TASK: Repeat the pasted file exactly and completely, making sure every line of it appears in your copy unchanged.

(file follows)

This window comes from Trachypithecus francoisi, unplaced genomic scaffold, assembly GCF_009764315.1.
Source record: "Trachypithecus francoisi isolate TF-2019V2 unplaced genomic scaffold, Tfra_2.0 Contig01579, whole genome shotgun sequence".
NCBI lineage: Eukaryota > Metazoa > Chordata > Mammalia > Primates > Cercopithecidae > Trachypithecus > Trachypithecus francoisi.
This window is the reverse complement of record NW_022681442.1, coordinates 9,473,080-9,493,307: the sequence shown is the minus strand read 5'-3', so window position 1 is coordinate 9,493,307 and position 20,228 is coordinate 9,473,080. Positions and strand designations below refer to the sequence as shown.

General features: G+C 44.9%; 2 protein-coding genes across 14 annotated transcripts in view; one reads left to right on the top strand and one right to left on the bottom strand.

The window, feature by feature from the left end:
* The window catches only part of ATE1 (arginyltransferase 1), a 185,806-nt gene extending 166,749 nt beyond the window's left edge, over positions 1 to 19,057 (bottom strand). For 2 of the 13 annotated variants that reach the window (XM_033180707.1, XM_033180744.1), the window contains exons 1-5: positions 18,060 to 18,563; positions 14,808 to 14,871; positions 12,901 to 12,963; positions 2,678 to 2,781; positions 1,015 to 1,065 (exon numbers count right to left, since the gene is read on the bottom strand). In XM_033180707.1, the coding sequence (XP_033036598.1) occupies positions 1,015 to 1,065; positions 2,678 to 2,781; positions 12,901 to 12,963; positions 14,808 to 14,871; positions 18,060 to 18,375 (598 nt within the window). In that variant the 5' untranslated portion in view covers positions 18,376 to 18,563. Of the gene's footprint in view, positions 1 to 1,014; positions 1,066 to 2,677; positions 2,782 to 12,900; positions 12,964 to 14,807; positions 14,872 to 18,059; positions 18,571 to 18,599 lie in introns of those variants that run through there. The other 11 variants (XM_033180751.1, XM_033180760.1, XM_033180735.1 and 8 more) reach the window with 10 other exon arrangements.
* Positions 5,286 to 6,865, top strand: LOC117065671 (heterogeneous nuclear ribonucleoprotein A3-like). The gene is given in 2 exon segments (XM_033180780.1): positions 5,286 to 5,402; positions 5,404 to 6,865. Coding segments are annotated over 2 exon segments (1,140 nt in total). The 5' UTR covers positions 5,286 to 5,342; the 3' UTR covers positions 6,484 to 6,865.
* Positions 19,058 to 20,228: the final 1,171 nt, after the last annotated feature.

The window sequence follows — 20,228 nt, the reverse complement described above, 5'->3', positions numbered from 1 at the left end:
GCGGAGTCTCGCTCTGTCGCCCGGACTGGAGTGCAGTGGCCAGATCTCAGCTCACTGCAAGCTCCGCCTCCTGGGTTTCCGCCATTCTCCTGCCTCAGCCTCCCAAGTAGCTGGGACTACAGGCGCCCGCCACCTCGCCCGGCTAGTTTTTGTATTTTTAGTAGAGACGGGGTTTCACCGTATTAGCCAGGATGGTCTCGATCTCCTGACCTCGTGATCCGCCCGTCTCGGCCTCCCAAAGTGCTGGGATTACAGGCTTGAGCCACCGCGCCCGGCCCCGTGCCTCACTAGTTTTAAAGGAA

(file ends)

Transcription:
This window comes from Trachypithecus francoisi, unplaced genomic scaffold, assembly GCF_009764315.1.
Source record: "Trachypithecus francoisi isolate TF-2019V2 unplaced genomic scaffold, Tfra_2.0 Contig01579, whole genome shotgun sequence".
NCBI lineage: Eukaryota > Metazoa > Chordata > Mammalia > Primates > Cercopithecidae > Trachypithecus > Trachypithecus francoisi.
This window is the reverse complement of record NW_022681442.1, coordinates 9,473,080-9,493,307: the sequence shown is the minus strand read 5'-3', so window position 1 is coordinate 9,493,307 and position 20,228 is coordinate 9,473,080. Positions and strand designations below refer to the sequence as shown.

General features: G+C 44.9%; 2 protein-coding genes across 14 annotated transcripts in view; one reads left to right on the top strand and one right to left on the bottom strand.

The window, feature by feature from the left end:
* The window catches only part of ATE1 (arginyltransferase 1), a 185,806-nt gene extending 166,749 nt beyond the window's left edge, over positions 1 to 19,057 (bottom strand). For 2 of the 13 annotated variants that reach the window (XM_033180707.1, XM_033180744.1), the window contains exons 1-5: positions 18,060 to 18,563; positions 14,808 to 14,871; positions 12,901 to 12,963; positions 2,678 to 2,781; positions 1,015 to 1,065 (exon numbers count right to left, since the gene is read on the bottom strand). In XM_033180707.1, the coding sequence (XP_033036598.1) occupies positions 1,015 to 1,065; positions 2,678 to 2,781; positions 12,901 to 12,963; positions 14,808 to 14,871; positions 18,060 to 18,375 (598 nt within the window). In that variant the 5' untranslated portion in view covers positions 18,376 to 18,563. Of the gene's footprint in view, positions 1 to 1,014; positions 1,066 to 2,677; positions 2,782 to 12,900; positions 12,964 to 14,807; positions 14,872 to 18,059; positions 18,571 to 18,599 lie in introns of those variants that run through there. The other 11 variants (XM_033180751.1, XM_033180760.1, XM_033180735.1 and 8 more) reach the window with 10 other exon arrangements.
* Positions 5,286 to 6,865, top strand: LOC117065671 (heterogeneous nuclear ribonucleoprotein A3-like). The gene is given in 2 exon segments (XM_033180780.1): positions 5,286 to 5,402; positions 5,404 to 6,865. Coding segments are annotated over 2 exon segments (1,140 nt in total). The 5' UTR covers positions 5,286 to 5,342; the 3' UTR covers positions 6,484 to 6,865.
* Positions 19,058 to 20,228: the final 1,171 nt, after the last annotated feature.

The window sequence follows — 20,228 nt, the reverse complement described above, 5'->3', positions numbered from 1 at the left end:
GCGGAGTCTCGCTCTGTCGCCCGGACTGGAGTGCAGTGGCCAGATCTCAGCTCACTGCAAGCTCCGCCTCCTGGGTTTCCGCCATTCTCCTGCCTCAGCCTCCCAAGTAGCTGGGACTACAGGCGCCCGCCACCTCGCCCGGCTAGTTTTTGTATTTTTAGTAGAGACGGGGTTTCACCGTATTAGCCAGGATGGTCTCGATCTCCTGACCTCGTGATCCGCCCGTCTCGGCCTCCCAAAGTGCTGGGATTACAGGCTTGAGCCACCGCGCCCGGCCCCGTGCCTCACTAGTTTTAAAGGAA